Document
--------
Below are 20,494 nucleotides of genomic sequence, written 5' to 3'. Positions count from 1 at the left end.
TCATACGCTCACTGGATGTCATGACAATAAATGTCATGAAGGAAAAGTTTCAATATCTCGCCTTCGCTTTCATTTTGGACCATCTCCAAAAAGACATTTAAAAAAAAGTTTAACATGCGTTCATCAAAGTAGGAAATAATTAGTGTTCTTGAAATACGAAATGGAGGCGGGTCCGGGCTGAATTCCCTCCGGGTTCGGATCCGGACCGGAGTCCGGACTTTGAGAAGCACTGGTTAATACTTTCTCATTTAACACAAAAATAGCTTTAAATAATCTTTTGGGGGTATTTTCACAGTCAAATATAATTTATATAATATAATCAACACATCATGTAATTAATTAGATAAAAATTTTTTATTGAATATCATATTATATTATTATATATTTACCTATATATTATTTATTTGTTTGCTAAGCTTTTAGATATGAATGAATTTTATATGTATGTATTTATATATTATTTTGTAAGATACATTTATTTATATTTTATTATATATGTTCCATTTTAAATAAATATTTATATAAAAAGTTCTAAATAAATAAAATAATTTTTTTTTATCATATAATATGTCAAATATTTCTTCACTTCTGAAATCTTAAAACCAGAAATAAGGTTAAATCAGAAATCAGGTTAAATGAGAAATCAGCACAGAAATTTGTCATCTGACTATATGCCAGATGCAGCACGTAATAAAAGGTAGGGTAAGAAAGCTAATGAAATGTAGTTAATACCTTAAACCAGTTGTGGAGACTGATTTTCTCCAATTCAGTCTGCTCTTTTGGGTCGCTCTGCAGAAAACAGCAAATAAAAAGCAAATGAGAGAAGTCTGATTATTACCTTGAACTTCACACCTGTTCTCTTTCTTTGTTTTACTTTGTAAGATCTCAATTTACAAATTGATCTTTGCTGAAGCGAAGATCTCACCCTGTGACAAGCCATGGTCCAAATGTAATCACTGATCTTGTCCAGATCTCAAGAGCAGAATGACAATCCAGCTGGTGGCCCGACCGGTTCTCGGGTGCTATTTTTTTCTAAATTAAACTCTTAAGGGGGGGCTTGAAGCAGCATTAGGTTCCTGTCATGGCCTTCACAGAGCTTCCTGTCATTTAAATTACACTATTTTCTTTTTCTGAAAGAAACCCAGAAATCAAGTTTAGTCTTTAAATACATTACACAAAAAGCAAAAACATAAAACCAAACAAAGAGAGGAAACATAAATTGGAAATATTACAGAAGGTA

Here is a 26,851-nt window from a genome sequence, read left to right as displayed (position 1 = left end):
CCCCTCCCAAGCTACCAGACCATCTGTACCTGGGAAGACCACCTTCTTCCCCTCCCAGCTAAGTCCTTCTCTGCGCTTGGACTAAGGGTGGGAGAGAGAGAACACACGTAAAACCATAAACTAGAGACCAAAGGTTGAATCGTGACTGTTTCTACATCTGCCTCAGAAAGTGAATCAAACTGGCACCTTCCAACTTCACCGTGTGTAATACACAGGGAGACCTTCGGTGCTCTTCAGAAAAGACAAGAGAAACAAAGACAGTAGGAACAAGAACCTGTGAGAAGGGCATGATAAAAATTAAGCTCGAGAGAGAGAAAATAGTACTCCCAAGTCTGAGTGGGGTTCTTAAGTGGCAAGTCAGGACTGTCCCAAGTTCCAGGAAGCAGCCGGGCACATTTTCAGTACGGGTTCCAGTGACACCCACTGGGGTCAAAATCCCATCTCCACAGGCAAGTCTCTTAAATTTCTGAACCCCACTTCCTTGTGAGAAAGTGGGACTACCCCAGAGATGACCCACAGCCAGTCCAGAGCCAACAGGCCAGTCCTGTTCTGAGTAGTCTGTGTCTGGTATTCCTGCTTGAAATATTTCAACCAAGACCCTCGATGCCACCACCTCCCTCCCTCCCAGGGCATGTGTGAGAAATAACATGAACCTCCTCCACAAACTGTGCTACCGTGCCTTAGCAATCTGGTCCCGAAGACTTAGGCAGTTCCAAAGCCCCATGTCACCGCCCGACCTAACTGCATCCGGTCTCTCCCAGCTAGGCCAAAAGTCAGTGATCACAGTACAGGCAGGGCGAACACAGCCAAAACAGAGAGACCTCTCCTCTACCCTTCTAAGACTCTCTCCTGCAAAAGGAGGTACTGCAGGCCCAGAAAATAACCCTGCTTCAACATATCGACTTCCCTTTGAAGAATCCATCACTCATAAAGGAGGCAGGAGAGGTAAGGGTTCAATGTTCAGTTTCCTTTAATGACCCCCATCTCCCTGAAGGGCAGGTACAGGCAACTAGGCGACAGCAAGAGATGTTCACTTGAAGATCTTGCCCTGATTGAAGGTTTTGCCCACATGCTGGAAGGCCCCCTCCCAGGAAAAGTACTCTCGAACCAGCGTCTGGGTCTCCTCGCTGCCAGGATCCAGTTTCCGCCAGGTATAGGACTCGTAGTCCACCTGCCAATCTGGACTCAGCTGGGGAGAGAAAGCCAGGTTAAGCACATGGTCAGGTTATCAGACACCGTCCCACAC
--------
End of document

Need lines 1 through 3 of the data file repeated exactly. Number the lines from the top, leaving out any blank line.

Below are 20,494 nucleotides of genomic sequence, written 5' to 3'. Positions count from 1 at the left end.
TCATACGCTCACTGGATGTCATGACAATAAATGTCATGAAGGAAAAGTTTCAATATCTCGCCTTCGCTTTCATTTTGGACCATCTCCAAAAAGACATTTAAAAAAAAGTTTAACATGCGTTCATCAAAGTAGGAAATAATTAGTGTTCTTGAAATACGAAATGGAGGCGGGTCCGGGCTGAATTCCCTCCGGGTTCGGATCCGGACCGGAGTCCGGACTTTGAGAAGCACTGGTTAATACTTTCTCATTTAACACAAAAATAGCTTTAAATAATCTTTTGGGGGTATTTTCACAGTCAAATATAATTTATATAATATAATCAACACATCATGTAATTAATTAGATAAAAATTTTTTATTGAATATCATATTATATTATTATATATTTACCTATATATTATTTATTTGTTTGCTAAGCTTTTAGATATGAATGAATTTTATATGTATGTATTTATATATTATTTTGTAAGATACATTTATTTATATTTTATTATATATGTTCCATTTTAAATAAATATTTATATAAAAAGTTCTAAATAAATAAAATAATTTTTTTTTATCATATAATATGTCAAATATTTCTTCACTTCTGAAATCTTAAAACCAGAAATAAGGTTAAATCAGAAATCAGGTTAAATGAGAAATCAGCACAGAAATTTGTCATCTGACTATATGCCAGATGCAGCACGTAATAAAAGGTAGGGTAAGAAAGCTAATGAAATGTAGTTAATACCTTAAACCAGTTGTGGAGACTGATTTTCTCCAATTCAGTCTGCTCTTTTGGGTCGCTCTGCAGAAAACAGCAAATAAAAAGCAAATGAGAGAAGTCTGATTATTACCTTGAACTTCACACCTGTTCTCTTTCTTTGTTTTACTTTGTAAGATCTCAATTTACAAATTGATCTTTGCTGAAGCGAAGATCTCACCCTGTGACAAGCCATGGTCCAAATGTAATCACTGATCTTGTCCAGATCTCAAGAGCAGAATGACAATCCAGCTGGTGGCCCGACCGGTTCTCGGGTGCTATTTTTTTCTAAATTAAACTCTTAAGGGGGGGCTTGAAGCAGCATTAGGTTCCTGTCATGGCCTTCACAGAGCTTCCTGTCATTTAAATTACACTATTTTCTTTTTCTGAAAGAAACCCAGAAATCAAGTTTAGTCTTTAAATACATTACACAAAAAGCAAAAACATAAAACCAAACAAAGAGAGGAAACATAAATTGGAAATATTACAGAAGGTA

Here is a 26,851-nt window from a genome sequence, read left to right as displayed (position 1 = left end):